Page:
WASHINGTON. Calling upon Congress for “radical solidarity” with mothers and babies – both born and unborn – four bishops advanced an ambitious legislative and policy agenda that prioritizes the well-being of families in a letter to lawmakers.
The measures proposed by the chairmen of four U.S. Conference of Catholic Bishops’ committees detail a “vision for an authentically life-affirming society.”
Dated Oct. 26, the letter explained that following the U.S. Supreme Court’s decision in June that reversed the court’s 1973 Roe v. Wade decision that legalized abortion, there is an opportunity to “redouble efforts toward a culture of life that respects and supports the dignity of every person at every stage.”
Describing the court’s decision as “extraordinary,” the bishops said that the work to support families must be widened.
“We are praying and working for changes in hearts and minds, circumstances and policy, that will help everyone to treasure each and every fellow human being in a society oriented to supporting children and their parents,” the letter said.
“In other words, we hope for the day when abortion is unthinkable because society has successfully reckoned with the challenges of raising children in the modern world and has decided to make the full flourishing of children and their families the highest goal, without anyone being excluded,” it said.
The letter was sent to all members of Congress by Oklahoma City Archbishop Paul S. Coakley of the Committee on Domestic Justice and Human Development; Baltimore Archbishop William E. Lori of the Committee on Pro-Life Activities; San Francisco Archbishop Salvatore J. Cordileone of the Committee on Laity , Marriage, Family Life and Youth; and Washington Auxiliary Bishop Mario E. Dorsonville of the Committee on Migration.
Specifically, the bishops outlined 15 measures that they said they have long supported. They include passage of the Pregnant Workers Fairness Act and the PUMP for Nursing Mothers Act, extending the child tax credit, support for pregnancy resource centers, and ending marriage penalties in tax policy and social programs.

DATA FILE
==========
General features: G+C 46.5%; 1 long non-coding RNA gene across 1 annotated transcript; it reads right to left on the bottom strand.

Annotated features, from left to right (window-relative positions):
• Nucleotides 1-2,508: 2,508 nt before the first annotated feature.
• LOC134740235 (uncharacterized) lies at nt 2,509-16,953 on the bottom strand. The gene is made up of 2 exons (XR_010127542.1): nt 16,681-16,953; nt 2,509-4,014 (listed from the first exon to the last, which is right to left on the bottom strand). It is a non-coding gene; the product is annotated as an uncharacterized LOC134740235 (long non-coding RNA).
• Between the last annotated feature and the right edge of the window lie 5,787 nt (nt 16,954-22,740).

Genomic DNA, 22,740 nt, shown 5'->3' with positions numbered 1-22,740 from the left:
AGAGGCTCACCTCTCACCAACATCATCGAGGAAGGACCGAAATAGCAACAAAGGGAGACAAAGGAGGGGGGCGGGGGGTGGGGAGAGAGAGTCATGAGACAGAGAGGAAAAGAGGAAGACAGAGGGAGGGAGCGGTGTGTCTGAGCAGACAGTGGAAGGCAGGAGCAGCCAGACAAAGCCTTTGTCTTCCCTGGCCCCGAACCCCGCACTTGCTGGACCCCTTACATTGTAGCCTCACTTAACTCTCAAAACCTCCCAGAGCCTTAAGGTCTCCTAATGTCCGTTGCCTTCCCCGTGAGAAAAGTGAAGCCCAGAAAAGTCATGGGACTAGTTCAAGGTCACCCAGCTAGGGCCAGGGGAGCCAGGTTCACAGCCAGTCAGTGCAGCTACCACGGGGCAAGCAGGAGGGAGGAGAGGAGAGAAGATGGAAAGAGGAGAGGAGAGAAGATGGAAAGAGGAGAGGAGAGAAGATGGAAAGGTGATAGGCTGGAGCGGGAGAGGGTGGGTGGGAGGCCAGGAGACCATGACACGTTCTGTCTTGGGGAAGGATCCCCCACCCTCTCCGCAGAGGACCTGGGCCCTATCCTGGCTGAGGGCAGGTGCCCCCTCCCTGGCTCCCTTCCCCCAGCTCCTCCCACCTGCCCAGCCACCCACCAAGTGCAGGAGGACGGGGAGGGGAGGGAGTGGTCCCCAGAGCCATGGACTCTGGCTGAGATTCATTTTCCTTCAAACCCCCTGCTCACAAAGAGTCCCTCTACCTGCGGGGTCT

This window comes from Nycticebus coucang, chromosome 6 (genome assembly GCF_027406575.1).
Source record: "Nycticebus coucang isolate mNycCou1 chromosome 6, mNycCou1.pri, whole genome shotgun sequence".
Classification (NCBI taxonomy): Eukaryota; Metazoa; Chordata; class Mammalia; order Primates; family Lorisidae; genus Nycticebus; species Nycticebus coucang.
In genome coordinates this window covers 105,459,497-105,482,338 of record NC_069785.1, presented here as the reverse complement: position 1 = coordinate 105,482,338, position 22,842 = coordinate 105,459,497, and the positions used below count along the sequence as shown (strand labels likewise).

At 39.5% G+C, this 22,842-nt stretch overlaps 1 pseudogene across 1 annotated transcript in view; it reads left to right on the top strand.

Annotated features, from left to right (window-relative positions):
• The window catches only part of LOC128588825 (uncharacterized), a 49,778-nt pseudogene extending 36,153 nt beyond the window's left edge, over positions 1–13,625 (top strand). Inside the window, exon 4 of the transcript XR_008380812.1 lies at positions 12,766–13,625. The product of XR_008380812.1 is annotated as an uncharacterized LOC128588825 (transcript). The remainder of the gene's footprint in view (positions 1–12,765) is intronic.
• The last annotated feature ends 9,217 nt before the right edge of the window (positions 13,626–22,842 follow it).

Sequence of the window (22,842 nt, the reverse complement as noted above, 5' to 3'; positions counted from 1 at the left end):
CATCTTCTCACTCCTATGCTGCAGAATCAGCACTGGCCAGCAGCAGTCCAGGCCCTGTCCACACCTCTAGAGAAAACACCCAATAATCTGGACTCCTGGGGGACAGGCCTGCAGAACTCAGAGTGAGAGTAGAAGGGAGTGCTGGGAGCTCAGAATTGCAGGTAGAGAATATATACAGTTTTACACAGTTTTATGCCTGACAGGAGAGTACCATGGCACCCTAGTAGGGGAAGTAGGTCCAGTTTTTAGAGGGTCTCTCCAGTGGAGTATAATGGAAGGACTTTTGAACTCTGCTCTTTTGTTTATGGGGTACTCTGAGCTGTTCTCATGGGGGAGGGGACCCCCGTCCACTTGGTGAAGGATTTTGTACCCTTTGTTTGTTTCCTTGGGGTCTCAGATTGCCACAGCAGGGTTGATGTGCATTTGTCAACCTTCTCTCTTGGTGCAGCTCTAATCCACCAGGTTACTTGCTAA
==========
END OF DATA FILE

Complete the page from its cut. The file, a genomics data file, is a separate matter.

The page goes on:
Other provisions the bishops urged Congress to act upon relate to paid family leave, child care and prekindergarten programs, nutrition, education, maternal and child health, housing, domestic violence and family relationships, adoption support, environmental policies to ensure the health of women and children, and lifting limits on the eligibility of immigrant and mixed-status families in accessing government programs.
“There are serious cultural, social, economic and spiritual challenges that face women, families and children today. These are challenges that concern the common good,” the bishops wrote.
They emphasized that children should not grow up in poverty and that parents should be able to take time away from work to care for them. They also said affordable health care for moms and children is necessary and that workplace policies should respect pregnant and nursing mothers.
The bishops are calling for affordable and high quality day care as well as an end to childhood hunger and homelessness and to toxic chemicals causing defects or cancer. They also said immigrant families need to be “treated in accord with their inviolable dignity.”
“All of these goals require the cooperation of all and the exclusion of none,” they added.
The letter said these goals cannot be achieved by individual efforts and will require collaborative work on the part of government leaders.
The bishops urged members of Congress “to find bipartisan solutions and ensure that these and other similar legislative proposals are given high priority.”
“We hope with a particular concern that we all can agree on coming to the aid of pregnant and single parenting women in need, so that they will have the support, comfort, and hope that they require to build their lives for the better and realize their aspirations,” the bishops wrote.